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Bringing ‘Common Good Investors’ Together in New Mexico

Sebastian Beers and Mollie Lewis (owner) of All in the Wrist, participating business in "common-good investors."PHOTO Courtesy: Laureen Lerch
Sebastian Beers and Mollie Lewis (owner) of All in the Wrist, participating business in "common-good investors."
PHOTO Courtesy: Laureen Lerch
June 28, 2013

ALBUQUERQUE, N.M. – What you lose between the couch cushions could make a real difference to financially strapped New Mexicans.

That's one premise behind an upcoming campaign for sharing the wealth.

A newly hatched venture by the community action agency Prosperity Works is inviting local businesses to participate as "common-good investors" and engage their customers in the process.

Ona Porter, head of Prosperity Works, says different businesses will take different approaches, but in the end they will all be working together to end poverty.

"The idea really is, ‘What is the arithmetic of small numbers that can provide a continuous income stream to support our asset-building initiatives?’" she says.

Porter adds Prosperity Works is looking to create long-term relationships with others who believe as she does, that ending poverty is good for business – because it increases the tax base, stabilizes families and communities, improves the skilled-labor pool, and allows for the purchase of more goods and services.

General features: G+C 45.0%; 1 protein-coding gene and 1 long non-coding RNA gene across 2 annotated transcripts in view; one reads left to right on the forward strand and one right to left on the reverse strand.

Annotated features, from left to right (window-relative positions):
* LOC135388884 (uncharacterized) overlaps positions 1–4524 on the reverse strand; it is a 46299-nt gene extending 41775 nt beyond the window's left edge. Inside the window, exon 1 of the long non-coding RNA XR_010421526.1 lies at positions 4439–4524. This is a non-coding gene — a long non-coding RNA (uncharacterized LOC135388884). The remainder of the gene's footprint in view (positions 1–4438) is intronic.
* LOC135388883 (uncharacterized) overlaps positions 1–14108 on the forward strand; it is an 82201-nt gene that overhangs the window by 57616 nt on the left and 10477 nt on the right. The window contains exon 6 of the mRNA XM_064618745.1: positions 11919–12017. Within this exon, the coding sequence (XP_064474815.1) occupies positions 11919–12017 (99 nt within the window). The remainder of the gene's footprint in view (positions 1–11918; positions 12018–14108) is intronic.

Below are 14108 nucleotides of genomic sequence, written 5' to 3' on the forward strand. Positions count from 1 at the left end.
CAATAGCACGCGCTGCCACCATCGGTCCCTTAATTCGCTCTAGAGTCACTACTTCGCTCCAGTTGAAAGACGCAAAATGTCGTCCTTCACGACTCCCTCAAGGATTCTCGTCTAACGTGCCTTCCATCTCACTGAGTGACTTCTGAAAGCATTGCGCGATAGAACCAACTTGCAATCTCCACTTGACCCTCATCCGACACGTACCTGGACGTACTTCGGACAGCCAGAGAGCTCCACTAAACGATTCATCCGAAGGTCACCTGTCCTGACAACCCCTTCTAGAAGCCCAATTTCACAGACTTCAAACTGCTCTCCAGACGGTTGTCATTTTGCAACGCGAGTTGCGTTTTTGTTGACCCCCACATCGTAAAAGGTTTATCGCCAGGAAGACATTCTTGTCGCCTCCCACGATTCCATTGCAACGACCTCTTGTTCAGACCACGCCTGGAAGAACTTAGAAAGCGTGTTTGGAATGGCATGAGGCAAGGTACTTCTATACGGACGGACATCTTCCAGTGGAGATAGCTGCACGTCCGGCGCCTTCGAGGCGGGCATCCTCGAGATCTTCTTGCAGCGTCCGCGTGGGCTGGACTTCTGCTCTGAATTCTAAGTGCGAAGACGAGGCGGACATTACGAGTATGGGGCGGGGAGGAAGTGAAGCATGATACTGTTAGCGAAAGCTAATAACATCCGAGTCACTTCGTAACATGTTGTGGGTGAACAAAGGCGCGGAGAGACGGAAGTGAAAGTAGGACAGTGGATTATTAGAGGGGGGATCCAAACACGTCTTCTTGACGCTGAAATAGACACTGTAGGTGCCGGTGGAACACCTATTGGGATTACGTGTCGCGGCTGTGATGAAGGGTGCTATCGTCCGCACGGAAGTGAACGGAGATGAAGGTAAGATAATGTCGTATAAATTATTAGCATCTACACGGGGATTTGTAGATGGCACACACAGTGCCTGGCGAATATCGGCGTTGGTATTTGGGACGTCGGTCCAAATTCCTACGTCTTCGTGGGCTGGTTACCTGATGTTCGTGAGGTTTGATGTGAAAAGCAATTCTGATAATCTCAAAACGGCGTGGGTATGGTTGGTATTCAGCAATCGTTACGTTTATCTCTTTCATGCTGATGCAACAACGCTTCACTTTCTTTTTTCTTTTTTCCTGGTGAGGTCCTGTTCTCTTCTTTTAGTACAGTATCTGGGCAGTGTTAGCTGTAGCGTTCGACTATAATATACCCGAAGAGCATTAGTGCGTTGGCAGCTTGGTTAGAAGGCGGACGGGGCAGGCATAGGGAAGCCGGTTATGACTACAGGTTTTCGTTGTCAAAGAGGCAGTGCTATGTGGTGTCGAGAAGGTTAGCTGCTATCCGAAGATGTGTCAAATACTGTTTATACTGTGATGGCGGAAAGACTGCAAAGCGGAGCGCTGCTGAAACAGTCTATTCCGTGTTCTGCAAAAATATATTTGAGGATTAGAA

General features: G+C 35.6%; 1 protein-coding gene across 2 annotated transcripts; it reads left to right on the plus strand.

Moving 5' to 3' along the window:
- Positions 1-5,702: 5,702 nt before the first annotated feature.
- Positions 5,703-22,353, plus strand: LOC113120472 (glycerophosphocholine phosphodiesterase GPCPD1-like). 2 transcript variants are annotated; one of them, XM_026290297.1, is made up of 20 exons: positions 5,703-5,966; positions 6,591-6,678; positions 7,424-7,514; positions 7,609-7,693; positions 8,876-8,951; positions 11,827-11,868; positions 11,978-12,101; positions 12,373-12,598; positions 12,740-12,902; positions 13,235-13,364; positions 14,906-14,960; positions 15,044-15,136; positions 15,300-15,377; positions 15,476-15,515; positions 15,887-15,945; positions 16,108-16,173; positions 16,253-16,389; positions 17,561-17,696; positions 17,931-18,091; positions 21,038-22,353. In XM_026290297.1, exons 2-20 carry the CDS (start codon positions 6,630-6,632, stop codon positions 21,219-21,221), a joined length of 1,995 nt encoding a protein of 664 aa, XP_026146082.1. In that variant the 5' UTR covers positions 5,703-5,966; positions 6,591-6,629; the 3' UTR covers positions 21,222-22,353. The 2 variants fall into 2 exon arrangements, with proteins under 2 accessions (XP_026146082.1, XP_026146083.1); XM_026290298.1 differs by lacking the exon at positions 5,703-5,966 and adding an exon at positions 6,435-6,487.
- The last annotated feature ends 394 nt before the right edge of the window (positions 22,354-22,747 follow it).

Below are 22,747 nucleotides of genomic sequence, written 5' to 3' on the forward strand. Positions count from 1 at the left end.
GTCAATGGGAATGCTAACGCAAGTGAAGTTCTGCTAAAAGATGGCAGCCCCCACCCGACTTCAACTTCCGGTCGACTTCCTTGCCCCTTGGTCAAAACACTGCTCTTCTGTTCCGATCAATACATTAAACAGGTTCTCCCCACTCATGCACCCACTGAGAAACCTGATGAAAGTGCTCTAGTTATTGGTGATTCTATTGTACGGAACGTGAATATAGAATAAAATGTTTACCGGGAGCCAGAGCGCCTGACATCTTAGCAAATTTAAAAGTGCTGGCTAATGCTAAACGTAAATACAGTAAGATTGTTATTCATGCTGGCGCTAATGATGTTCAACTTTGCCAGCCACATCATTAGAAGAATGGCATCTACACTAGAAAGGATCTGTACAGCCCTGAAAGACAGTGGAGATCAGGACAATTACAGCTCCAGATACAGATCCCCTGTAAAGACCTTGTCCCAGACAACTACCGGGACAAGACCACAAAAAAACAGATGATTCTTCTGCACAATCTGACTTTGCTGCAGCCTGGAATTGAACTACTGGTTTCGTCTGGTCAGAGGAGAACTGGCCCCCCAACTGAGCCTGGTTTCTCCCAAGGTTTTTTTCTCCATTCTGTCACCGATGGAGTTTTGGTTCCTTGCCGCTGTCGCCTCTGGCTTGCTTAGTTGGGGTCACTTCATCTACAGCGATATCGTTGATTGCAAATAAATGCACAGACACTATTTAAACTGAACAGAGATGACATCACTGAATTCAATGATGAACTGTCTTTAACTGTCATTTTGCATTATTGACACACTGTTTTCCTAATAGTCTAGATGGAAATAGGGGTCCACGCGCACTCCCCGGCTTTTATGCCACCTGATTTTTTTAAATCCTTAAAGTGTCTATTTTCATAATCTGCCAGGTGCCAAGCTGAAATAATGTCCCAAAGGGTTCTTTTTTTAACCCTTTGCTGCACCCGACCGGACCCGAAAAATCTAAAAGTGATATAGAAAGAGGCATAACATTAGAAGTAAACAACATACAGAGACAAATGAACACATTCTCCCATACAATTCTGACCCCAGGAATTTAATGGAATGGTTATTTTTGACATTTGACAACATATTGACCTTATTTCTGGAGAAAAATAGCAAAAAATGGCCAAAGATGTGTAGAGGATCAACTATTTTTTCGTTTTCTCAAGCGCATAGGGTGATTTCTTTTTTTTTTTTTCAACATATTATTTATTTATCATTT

Shom Naik runs B2B Bistronomy, a burgers and beer restaurant in Nob Hill that uses all natural humanely handled New Mexico products. He explains how he will participate in the project.

"First week of next month, we give them 20 percent off our Sunday food sales,” he says. “The second thing we are doing, we are giving the option to people to round it up. So guest check is, let's say, five-50 – to round it up to $6, and 50 cents goes to Prosperity Works."

Naik says he tries to give back to the community one day a week.

Mollie Lewis is the owner and technician at All in the Wrist, an Albuquerque auto repair shop. She says if the project is good for her customers, she will continue it indefinitely.

"I think it's a worthy cause and I'm born and raised in New Mexico,” she adds. “It's where my heart is, and I care about the people that live here. I care about the quality of life. And the better all New Mexicans do, the better local small-business owners like myself, we're going to do."

Renee Blake, Public News Service - NM